Egyptian caterer busies himself collecting body parts from young maidens in order to bring Ishtar, an ancient goddess of good and evil back to life. When he has prepared enough parts for the ceremony, he hypnotizes a woman giving an engagement party for her daughter, at which he plans to perform the ancient rites of summons, using the daughter as his final sacrifice.Written by
Ed Sutton <email@example.com>
In terms of what cars the filmmakers used, they preferred convertibles as they were easier for sound and lighting purposes. See more »
When Fuad Ramses first victim (opening scenes), is done listening to the news report on her transistor radio, she turns it off by turning the tuning knob. See more »
And now, some tragic local news. We have a report of another murder tonight. A young girl has been found dead in Rogers Park. The body was badly mutilated. Because of these murders, the police request that all women stay inside their homes after dark. If you must go out, please have someone accompany you. Keep your door locked.
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The 2001 Tartan Video UK DVD release was cut by the BBFC to remove 23 secs of shots of Ramses's whip hitting the girl in his back room. These were replaced with shots of the statue's head and Ramses's face. The BBFC waived these cuts for the 2005 Odeon DVD issue. See more »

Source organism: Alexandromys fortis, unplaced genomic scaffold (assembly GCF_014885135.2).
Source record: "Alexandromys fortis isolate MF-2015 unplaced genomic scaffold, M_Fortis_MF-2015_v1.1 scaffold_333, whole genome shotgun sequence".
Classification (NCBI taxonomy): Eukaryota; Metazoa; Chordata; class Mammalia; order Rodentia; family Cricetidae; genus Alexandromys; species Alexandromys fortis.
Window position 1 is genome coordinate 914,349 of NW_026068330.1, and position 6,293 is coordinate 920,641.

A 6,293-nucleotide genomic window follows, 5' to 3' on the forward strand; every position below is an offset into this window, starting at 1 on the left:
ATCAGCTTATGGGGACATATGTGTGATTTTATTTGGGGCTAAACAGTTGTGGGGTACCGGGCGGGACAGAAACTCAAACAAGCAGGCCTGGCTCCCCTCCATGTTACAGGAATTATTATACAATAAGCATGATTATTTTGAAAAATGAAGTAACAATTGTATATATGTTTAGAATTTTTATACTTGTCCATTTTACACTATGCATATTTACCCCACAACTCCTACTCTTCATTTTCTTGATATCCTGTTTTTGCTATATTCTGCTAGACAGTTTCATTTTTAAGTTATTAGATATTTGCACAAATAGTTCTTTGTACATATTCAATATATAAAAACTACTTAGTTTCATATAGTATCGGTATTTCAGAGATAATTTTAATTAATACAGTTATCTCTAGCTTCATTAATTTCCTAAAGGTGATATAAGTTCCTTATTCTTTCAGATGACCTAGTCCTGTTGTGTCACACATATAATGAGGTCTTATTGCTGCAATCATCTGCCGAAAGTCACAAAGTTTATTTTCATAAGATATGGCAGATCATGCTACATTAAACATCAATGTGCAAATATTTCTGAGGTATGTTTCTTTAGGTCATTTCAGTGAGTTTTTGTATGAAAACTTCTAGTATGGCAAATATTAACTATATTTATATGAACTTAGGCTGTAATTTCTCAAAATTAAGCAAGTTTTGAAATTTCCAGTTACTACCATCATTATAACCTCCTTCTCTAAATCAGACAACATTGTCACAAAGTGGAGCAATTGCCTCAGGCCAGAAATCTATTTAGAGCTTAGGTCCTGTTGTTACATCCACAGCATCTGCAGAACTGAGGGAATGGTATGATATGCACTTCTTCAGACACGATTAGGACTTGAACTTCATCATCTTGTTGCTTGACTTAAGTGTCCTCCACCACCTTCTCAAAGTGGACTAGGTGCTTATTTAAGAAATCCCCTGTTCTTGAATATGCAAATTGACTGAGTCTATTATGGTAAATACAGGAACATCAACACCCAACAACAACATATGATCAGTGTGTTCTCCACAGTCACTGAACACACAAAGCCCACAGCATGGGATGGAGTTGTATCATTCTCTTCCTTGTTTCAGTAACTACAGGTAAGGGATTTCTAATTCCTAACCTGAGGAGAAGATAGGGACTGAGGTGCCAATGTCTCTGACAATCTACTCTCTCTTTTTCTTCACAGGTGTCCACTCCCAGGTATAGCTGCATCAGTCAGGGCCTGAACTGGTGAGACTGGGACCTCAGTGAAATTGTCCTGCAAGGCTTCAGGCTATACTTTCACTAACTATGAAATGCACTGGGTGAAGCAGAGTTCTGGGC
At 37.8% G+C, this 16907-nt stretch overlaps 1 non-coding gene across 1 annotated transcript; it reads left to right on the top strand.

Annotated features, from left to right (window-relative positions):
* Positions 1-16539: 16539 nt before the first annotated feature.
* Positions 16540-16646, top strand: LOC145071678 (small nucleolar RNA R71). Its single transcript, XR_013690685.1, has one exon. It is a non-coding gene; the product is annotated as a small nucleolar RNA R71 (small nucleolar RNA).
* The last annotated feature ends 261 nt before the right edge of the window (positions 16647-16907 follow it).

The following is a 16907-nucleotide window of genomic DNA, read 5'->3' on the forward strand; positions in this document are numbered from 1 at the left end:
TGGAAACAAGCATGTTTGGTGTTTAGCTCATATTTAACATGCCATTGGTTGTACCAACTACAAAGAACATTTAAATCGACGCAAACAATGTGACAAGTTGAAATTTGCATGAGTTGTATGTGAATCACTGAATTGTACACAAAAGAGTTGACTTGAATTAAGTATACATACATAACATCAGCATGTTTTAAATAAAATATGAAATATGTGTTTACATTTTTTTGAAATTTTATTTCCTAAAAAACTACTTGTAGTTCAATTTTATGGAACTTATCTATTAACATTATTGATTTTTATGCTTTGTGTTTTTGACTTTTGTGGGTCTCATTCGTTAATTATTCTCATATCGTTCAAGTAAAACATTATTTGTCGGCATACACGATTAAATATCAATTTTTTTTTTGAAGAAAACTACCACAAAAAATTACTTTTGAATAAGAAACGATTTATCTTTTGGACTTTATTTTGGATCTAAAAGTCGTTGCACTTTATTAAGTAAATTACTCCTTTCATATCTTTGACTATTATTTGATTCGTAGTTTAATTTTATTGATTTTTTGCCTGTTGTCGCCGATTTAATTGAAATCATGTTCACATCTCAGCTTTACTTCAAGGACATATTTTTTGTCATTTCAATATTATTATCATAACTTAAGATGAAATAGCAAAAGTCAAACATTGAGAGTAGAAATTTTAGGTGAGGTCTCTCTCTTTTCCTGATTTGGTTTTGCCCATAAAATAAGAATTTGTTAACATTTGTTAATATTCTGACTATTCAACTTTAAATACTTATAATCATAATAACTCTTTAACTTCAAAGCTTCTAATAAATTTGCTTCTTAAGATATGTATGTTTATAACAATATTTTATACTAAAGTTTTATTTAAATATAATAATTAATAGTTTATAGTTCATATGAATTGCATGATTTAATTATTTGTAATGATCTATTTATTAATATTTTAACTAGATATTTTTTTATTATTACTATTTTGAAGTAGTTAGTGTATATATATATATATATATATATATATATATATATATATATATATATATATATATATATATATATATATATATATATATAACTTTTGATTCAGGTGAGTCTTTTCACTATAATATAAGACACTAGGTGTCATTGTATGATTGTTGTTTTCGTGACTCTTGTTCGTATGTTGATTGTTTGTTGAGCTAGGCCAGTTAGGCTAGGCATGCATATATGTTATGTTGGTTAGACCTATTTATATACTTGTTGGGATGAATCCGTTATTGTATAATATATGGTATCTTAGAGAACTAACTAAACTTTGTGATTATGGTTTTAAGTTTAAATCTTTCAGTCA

As the first-ever splatter epic, "Blood Feast" is assured of its place in history. This low-budget shlockfest is single-handedly responsible for launching an entire genre of films, including slasher fare like the Friday the 13th, Halloween, and Nightmare on Elm Street movies. For that reason, its place in hell is probably assured, too. Though to be fair, of course, we can thank it for so many other blood-soaked cinematic excursions that are actually entertaining.
And fortunately for cheese heads, director Herschell Gordon Lewis, the "Godfather of Gore," is also the Ed Wood of gore. The two great auteurs share many important trademarks in their roster of masterpieces, including wooden acting, absurdly bad dialogue, cheeseball effects, and lousy continuity. "Blood Feast" sports all of these endearing qualities and more, even going so far as to include some Woodian abrupt day-to-night-to-day transitions.
The dopey plot involves one Fuad Ramses, author of the New York Times bestseller "Ancient Weird Religious Practices," and his attempt to re-create, through his ridiculous "exotic catering" service, an authentic Egyptian blood feast, whatever that is. But really, all we need to know is that it involves the gruesome murders of pretty young women. (Surprise, surprise, surprise!) Beyond that, all that's left to say is that the Good Doctor gives this landmark bit of trash cinema two wheels of gorgonzola up.
Followed, insanely, by a sequel in 2002.
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